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on the costs of trade

One of the projects I’m in the middle of right now is an early-modern trading game, for which I’m currently rereading Neil Stephenson’s excellent (but daunting) Baroque Cycle.

If you haven’t read it, and you have any interest in the gaming possibilities of the 17th century, then you must go out and read it right now. If you did try to read it and found it hard to get into, start with King of the Vagabonds (which is officially “Book 2”) and then read Quicksilver (Book 1). That way you’ll immediately see the picaresque RPG potential without having to wade through obscure allusions and the Royal Society shenanigans that are Stephenson’s first love. The books can be found separately (expensive, if you want the full 8-book Cycle) or packaged together in Volume 1, which is, confusingly, also titled Quicksilver).

So the reason I’m writing is, I’ve got some rules for maintenance and wasteage, and I’ve been wrestling with whether anyone really wants them – is this the spirit of adventure? Struggling to find enough timber and tar to stay afloat? And then Stephenson points out to me that yes, in fact – the demands of running a ship pretty much dictate that you must get into risky business. Your boat is more than a hole in the sea, surrounded by wood, into which you can pour an endless flow of money. It’s also a demanding patron, which seeds adventures with every worm:

[A ship is] …a collection of splinters loosely pulled together by nails, pegs, lashings, and oakum… She floats only because boys mind her pumps all the time, she remains upright and intact only because highly intelligent men never stop watching the sky and seas around her. Every line and sail decays with visible speed, like snow in sunlight, and men must work ceaselessly worming, parceling, serving, tarring, and splicing her infinite network of hempen lines in order to prevent her from falling apart in mid-ocean… Like a snake changing skins, she sloughs away what is worn and broken and replaces it from inner reserves—evoluting as she goes. The only way to sustain this perpetual and necessary evolution is to replenish the stocks that dwindle from her holds as relentlessly as sea-water leaks in. The only way to do that is to trade goods from one port to another, making a bit of money on each leg of the perpetual voyage. Each day assails her with hurricanes and pirate-fleets. To go out on the sea and find a [ship] is like finding, in the desert, a Great Pyramid balanced upside-down on its tip.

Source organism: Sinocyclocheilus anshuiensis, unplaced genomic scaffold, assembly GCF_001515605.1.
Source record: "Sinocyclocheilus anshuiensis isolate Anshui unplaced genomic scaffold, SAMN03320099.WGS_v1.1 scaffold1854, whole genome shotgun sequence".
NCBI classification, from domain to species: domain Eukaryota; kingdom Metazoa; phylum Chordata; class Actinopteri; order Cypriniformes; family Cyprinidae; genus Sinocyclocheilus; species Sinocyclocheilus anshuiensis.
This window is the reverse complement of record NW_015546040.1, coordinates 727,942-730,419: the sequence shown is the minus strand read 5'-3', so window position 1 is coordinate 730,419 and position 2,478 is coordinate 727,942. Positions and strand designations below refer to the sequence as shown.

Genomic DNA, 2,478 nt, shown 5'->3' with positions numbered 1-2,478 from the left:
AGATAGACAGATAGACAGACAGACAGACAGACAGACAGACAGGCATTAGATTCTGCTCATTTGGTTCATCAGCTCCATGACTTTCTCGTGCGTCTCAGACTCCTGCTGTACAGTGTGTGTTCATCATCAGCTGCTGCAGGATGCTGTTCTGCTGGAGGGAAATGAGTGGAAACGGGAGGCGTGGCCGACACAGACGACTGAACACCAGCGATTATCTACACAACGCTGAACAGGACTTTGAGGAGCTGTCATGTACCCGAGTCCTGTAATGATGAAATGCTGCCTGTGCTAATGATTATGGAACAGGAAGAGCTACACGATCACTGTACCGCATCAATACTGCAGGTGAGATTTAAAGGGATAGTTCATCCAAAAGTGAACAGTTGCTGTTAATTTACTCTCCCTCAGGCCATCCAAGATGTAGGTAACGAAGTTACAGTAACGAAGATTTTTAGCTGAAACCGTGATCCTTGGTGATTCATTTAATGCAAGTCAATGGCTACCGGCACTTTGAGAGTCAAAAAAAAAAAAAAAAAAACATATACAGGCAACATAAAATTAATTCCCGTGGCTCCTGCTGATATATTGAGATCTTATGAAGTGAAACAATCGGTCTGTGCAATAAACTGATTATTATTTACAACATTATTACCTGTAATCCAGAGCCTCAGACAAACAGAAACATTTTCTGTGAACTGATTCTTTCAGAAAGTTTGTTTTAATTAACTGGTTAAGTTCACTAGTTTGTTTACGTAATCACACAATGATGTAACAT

Not convinced? Too wordy and abstruse? Want more of that GURPS Goblins flavour? Here, then – the opening lines of King of the Vagabonds. Even if you only invest in that one, it will repay you a hundredfold. A free campaign opener on page one…

MOTHER SHAFTOE KEPT TRACK of her boys’ ages on her fingers, of which there were six. When she ran short of fingers—that is, when Dick, the eldest and wisest, was nearing his seventh summer—she gathered the half-brothers together in her shack on the Isle of Dogs, and told them to be gone, and not to come back without bread or money. This was a typically East London approach to child-rearing and so Dick, Bob, and Jack found themselves roaming the banks of the Thames in the company of many other boys who were also questing for bread or money with which to buy back their mothers’ love.

The way of the mudlarks (as the men who trafficked through Mother Shaftoe’s bed styled themselves) was to voyage out upon the Thames after it got dark, find their way aboard anchored ships somehow, and remove items that could be exchanged for bread, money, or carnal services on dry land. Techniques varied. The most obvious was to have someone climb up a ship’s anchor cable and then throw a rope down to his mates. This was a job for surplus boys if ever there was one. Dick, the oldest of the Shaftoes, had learnt the rudiments of the trade by shinnying up the drain-pipes of whorehouses to steal things from the pockets of vacant clothing. He and his little brothers struck up a partnership with a band of these free-lance longshoremen, who owned the means of moving swag from ship to shore: they’d accomplished the stupendous feat of stealing a longboat.